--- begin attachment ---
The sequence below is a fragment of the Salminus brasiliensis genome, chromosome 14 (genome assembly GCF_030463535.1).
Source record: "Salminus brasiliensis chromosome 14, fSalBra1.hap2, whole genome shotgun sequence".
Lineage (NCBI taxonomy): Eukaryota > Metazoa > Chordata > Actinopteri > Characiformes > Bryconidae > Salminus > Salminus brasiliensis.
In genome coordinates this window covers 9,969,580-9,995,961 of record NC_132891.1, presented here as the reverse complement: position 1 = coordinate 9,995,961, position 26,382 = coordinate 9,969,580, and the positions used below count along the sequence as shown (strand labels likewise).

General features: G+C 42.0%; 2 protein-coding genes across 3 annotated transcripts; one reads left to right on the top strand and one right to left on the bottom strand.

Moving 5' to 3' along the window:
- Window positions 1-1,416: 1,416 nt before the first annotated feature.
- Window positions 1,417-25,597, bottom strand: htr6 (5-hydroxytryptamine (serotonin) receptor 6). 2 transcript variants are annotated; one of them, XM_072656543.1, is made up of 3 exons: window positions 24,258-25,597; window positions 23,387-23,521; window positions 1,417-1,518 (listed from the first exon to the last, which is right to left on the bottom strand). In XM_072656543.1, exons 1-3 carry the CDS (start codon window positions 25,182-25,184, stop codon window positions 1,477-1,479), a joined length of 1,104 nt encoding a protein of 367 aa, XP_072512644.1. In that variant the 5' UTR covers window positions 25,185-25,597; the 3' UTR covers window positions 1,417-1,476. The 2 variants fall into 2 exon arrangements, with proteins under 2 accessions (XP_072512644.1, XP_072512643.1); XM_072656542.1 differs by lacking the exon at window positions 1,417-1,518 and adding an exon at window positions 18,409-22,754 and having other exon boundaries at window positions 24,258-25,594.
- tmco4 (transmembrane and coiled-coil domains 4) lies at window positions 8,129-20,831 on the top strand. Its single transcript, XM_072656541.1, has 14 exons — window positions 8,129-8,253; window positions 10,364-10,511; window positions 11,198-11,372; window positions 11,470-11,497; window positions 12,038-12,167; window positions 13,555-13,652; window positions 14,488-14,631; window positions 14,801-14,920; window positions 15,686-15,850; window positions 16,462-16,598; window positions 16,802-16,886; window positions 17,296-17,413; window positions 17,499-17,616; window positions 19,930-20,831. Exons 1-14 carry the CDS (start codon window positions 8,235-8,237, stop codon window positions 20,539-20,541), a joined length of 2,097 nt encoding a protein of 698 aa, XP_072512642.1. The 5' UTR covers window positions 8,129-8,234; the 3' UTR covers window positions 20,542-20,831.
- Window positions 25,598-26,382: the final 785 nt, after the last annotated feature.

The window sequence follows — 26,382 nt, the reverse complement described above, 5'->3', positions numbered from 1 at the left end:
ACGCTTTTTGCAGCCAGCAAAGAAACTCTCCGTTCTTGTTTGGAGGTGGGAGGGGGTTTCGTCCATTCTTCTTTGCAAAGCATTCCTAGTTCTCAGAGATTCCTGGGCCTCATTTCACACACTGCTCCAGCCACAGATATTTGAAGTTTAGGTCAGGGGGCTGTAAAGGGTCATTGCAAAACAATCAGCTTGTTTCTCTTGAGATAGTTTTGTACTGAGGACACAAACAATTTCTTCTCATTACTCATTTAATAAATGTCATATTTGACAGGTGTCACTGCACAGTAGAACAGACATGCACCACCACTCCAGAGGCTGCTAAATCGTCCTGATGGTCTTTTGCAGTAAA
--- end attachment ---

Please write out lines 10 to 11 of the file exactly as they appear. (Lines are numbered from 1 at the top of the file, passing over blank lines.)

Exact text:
- Window positions 25,598-26,382: the final 785 nt, after the last annotated feature.

The window sequence follows — 26,382 nt, the reverse complement described above, 5'->3', positions numbered from 1 at the left end: